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Saturated buffer strips show promise as viable solution for preventing nitrogen losses

Research is establishing installation guidelines for buffer strips.

November 17, 2017  By Amy Petherick

A saturated buffer installation requires at least one meter of relief between the field and the buffer. There was enough room When nitrogen escapes from fields and buffer strips into watershed systems

When nitrogen escapes from fields and buffer strips into watershed systems, it’s costly for everyone. New research suggests the installation of saturated buffer strips could offer a viable solution with economic merit for preventing these nitrogen losses.

Tim Recker is a farmer from Arlington, IA who also owns and operates Recker Excavating Inc. The excavating company has been assisting Dan Jaynes of the U.S. Department of Agriculture’s Agricultural Research Service (USDA-ARS) with his research on saturated buffer strips. After the successful installation of his first saturated buffer last year in August, Recker is enthusiastic about the ease of installation and the broad appeal they offer to landowners facing growing scrutiny over water quality.

“What farmer doesn’t want to keep the expensive nutrients that he puts on his own ground and not send them down the river?” Recker says.

Learning from Jaynes about how saturated buffers work has taught Recker that although the concept doesn’t apply everywhere, pretty much any location with a buffer strip may be a candidate for saturated buffer installation.


Jaynes explains that saturated buffers do require an existing riparian buffer, or that there will soon be a new buffer installed adjacent to a stream, pond, or ditch.

A proper installation will include roughly three feet of relief between the buffer and the field that’s draining into it, although Jaynes admits this can eliminate some potential sites that lack the additional space.

“We’re going to intercept the tile outlet within the buffer, put in a control box, and then use that to raise the water table within that outlet,” he explains. “Then we put in a new distribution pipe, just some perforated tile, which runs along the field edge of the buffer.”

The new distribution pipe is installed fairly shallow he says, preferably two-and-a-half feet below the ground surface, and this is what enables the water control box intercepting the tile flow to raise the water table up into the new distribution pipe so that pipe stays full and water leaks out into the buffer for maximum nitrate removal.

“If we have about a meter of relief, we can raise that water table in the buffer and we don’t impact the farmer’s drainage system at all,” he says, “and that’s what’s ideal, because once we put this in, the farmer doesn’t have to do anything, just go out once a year and make sure that no junk has filled the box. I think it is a real benefit for this practice.”

Jaynes says that the practice is most suited to soils with a lot of carbon in them, because it’s the carbon that is stimulating denitrification of the water while it seeps through the saturated buffer. Locations where the soil is very dark near waterways, (which is very typical in Iowa or Minnesota) needs to test positive for more than one percent carbon, as deep as three-or-four feet into the soil profile.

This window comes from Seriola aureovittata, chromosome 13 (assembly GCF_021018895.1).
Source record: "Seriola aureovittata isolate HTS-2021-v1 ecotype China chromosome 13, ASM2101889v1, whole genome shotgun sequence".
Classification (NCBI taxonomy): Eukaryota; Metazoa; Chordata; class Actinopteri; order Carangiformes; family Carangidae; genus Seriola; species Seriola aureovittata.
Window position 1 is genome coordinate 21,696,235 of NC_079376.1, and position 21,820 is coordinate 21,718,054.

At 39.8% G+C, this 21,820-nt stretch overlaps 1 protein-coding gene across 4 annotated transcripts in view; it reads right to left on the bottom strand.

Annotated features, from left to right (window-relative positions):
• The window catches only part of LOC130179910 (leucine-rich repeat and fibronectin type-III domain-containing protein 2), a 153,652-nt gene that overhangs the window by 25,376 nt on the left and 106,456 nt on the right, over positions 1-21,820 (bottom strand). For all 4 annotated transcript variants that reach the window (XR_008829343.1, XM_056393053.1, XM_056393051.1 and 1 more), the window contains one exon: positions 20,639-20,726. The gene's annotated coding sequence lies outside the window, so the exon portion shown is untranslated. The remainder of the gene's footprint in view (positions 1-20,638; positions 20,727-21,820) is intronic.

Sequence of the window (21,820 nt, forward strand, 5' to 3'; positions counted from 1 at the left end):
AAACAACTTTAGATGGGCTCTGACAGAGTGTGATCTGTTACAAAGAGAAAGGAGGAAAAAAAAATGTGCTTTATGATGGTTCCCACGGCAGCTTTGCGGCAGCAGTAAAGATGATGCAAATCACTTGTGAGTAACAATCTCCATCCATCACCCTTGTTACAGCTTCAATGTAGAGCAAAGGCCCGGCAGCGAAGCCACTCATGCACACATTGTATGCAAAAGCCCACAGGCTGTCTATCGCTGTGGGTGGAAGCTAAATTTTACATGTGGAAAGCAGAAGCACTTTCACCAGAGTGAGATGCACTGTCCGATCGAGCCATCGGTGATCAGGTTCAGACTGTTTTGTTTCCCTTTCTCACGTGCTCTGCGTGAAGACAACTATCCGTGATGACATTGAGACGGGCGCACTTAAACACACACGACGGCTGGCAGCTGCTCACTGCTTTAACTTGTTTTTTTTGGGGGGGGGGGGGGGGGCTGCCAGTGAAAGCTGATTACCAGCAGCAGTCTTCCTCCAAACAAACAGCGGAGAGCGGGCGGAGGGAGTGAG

He also explains that it’s helpful when the buffer is lower than the field landscape, otherwise the rest of the tile drainage system will be impeded by artificially raising the water table with the control box. The last thing to consider is how far the new distribution tile can be run through the buffer.

“The longer you can extend that, the more nitrate you can remove,” he says. “And, typically, we run up against a property line we can’t go across.”

Jaynes says that in cases like this, start at zero grade and get shallower as you go downstream, or deeper as you go upstream. “Just don’t go any deeper than four feet or more than a foot-and-a-half as you’re getting shallower.”

These are the best guidelines he can offer based on what the research shows so far. But Jayne says in observing more than 10 sites so far, these installations offer a lot of variable control.

“We measure what the nitrate concentration is in the outlet, and ideally if things are working properly, what we see is decreasing nitrate concentration as we go through our distribution pipe into the stream,” he explains. “In some buffers, it happens quickly within the first 10 feet or so, and all the nitrate is gone. In some of the others, you use that entire width of the buffer and you still don’t get removal of all the nitrate, but it does reduce it some.”

Recker says in his buffer, Jaynes has been able to track 100 percent elimination of nitrogen between the tile outlet and the water leaving the buffer. He knows that isn’t always going to be the case, but he’s pretty excited to see those results are achievable on his farm.

“I’ve done both the bioreactor with woodchips and I’ve installed three saturated buffers now,” he says. “The saturated buffer is a third of the cost, the time to install it is so much quicker, and the research shows that we’re getting better nitrogen removal.”

Typically, full installation takes about half-a-day and most of that time will be spent finding the outlet in the buffer if it’s not obvious. Once the new control box is in place, laying the new distribution pipe takes only a matter of minutes. Recker says that as farmers push for earlier planting seasons and work later into the fall, tiling work, which can be primarily done outside of a shrinking tile installation season, is good for landowners and tile drainage contractors alike.

“These kind of jobs, they’re not difficult jobs,” he says. “If we can find a practice that we can be working all summer long, and it has the benefits of nitrogen removal – hey, that’s a win-win for everybody.”

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